Cameras set to catch Pukerangiora Pā raiders

6:40 pm on 17 September 2021

Surveillance cameras have been set up to catch fossickers hunting for war relics at a historic Taranaki pā.

Pukerangiora Pā commands a site high above the Waitara River.

Pukerangiora Pā commands a site high above the Waitara River. Photo: Supplied / DOC / Stefan Marks

Pukerangiora Pā, high above the Waitara River, is of national significance as the site of battles in pre-European times, during the musket wars, and in the Taranaki Wars with Crown forces.

It is managed by the Department of Conservation (DOC) in co-operation with Pukerangiora hapū.

Pukerangiora hapū chairperson Anaru White says DOC maintenance workers found several spade holes dug near the pā entrance.

"From their experience they could see from the disturbance that there had been a metal detector used there as well."

White says the rural setting and sparse traffic meant the detectorists could easily go unnoticed.

"DOC have put cameras up there as a deterrent I guess, but also to see if they can catch the people who were up there fossicking."

White said the pā had a long history and was of huge significance to the hapū and Te Ātiawa iwi, not least because of urupā (burial grounds) on the site.

"It's a wāhi tapu (sacred site) and so many of our narratives, including our name, come from the pā."

"So, for this to happen, it just caused outcry and there was a real sense of sadness and anger from the hapū."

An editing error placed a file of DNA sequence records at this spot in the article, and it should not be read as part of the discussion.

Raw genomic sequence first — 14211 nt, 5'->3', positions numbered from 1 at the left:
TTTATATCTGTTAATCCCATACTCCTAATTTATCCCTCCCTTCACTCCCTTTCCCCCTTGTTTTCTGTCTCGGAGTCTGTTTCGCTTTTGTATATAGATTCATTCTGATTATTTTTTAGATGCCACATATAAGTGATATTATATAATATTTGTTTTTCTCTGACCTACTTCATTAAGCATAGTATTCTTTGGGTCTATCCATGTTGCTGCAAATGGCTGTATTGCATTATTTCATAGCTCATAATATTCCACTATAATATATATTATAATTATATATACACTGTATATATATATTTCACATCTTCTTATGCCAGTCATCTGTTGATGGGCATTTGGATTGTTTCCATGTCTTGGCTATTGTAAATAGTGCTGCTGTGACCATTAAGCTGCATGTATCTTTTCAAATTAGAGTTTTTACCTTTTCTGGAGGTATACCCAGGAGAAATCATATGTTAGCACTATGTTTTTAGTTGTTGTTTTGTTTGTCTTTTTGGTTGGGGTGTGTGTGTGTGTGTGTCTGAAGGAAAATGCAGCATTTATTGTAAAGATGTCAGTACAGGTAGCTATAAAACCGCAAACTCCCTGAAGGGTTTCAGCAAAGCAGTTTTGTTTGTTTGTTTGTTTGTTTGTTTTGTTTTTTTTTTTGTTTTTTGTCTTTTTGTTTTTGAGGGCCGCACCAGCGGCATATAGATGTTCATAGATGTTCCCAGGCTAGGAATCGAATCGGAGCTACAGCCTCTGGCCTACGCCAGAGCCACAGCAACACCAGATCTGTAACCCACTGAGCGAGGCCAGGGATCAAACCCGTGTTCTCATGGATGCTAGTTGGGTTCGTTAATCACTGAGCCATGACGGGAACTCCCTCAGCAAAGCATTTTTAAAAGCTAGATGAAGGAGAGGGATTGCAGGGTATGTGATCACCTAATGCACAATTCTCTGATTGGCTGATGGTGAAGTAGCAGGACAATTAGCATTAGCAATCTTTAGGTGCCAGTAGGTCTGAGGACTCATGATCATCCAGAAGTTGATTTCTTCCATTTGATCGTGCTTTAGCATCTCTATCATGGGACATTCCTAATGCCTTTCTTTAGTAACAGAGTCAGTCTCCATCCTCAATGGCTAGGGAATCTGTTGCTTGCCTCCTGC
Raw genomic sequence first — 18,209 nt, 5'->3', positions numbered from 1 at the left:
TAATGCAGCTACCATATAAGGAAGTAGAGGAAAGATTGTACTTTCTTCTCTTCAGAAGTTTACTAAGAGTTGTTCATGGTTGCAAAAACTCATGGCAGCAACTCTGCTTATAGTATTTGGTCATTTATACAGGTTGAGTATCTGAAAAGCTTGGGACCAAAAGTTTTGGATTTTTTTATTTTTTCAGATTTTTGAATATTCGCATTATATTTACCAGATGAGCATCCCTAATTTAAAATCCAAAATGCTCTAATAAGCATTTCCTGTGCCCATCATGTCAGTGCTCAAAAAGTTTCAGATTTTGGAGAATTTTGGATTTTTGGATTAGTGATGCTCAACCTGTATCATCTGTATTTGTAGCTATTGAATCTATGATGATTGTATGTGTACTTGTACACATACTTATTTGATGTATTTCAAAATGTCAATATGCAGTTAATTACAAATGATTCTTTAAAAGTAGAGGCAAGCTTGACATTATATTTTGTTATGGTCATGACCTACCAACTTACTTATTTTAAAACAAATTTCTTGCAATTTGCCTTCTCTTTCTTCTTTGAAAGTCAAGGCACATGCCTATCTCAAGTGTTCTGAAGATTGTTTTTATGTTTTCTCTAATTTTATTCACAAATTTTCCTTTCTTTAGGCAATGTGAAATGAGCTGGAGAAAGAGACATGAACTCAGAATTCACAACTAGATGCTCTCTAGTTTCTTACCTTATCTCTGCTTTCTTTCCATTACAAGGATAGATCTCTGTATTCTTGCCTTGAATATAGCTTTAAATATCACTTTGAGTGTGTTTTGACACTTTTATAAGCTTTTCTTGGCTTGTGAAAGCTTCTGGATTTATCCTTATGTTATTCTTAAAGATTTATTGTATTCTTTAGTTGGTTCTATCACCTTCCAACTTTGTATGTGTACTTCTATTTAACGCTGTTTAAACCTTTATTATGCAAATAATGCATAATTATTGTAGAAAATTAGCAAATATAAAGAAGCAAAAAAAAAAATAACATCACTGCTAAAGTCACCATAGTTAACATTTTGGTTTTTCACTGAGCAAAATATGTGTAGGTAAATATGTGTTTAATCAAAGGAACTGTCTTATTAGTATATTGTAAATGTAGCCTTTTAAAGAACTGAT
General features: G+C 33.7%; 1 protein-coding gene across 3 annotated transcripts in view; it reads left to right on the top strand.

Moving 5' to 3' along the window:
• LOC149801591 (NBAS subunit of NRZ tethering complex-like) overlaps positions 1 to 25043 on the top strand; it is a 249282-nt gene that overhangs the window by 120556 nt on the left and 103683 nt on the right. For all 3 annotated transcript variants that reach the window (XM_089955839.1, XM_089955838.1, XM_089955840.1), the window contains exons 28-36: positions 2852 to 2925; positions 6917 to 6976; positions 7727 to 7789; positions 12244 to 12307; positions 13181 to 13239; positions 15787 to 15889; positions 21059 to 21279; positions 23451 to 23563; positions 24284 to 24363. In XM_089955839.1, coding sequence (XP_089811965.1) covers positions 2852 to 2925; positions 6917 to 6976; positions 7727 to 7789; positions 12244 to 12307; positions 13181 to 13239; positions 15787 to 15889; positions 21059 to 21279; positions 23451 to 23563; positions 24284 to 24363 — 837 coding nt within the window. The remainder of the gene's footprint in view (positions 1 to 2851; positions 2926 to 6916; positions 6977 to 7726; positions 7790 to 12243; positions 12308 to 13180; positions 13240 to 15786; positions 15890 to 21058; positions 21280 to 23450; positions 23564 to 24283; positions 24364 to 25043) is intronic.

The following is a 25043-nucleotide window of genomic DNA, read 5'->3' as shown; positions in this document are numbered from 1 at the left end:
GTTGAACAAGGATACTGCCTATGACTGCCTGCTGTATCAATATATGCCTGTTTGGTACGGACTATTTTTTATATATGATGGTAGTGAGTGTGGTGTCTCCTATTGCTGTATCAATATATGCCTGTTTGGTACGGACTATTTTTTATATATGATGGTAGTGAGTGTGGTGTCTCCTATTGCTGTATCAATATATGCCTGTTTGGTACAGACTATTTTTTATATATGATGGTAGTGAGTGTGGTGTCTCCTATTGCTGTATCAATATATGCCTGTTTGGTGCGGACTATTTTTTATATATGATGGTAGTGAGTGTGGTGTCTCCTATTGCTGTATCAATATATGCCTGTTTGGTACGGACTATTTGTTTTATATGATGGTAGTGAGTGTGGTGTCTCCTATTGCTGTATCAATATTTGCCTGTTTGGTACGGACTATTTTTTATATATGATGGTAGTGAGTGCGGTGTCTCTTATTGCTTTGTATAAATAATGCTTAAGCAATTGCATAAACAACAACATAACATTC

DOC senior ranger Dave Rogers said the fossickers were probably looking for colonial items from the Taranaki Wars battlefield.

"It is likely the visitor was looking for artefacts such as musket balls and military buttons."

Rogers said DOC had in the past had reports of people with metal detectors at Pukerangiora Pā.

"It is an offence under the Conservation Act, as well as the Heritage New Zealand Pouhere Taonga Act, to dig up a historic archaeological site and people can face prosecution and a fine."

DOC says metal detecting is a growing concern at heritage sites, particularly those relating to the colonial wars.

In May a Northland man was fined $1600 for removing historic war artefacts from Ruapekapeka Pā, near Kawakawa, despite his having come forward immediately and returned the items.

Anaru White said everyone was welcome to visit the Pukerangiora reserve without disturbing the site.

He said Pukerangiora hapū and DOC were working together to share stories from a hapū perspective about the pā, as interest in New Zealand history grows.

"We're looking for ways that we can interpret the stories on the site so that people going there understand what happened there."

"It's more than just a pa site: there's extensive history there, it's a wāhi tapu because our tūpuna lived there and of course fell there during wars."

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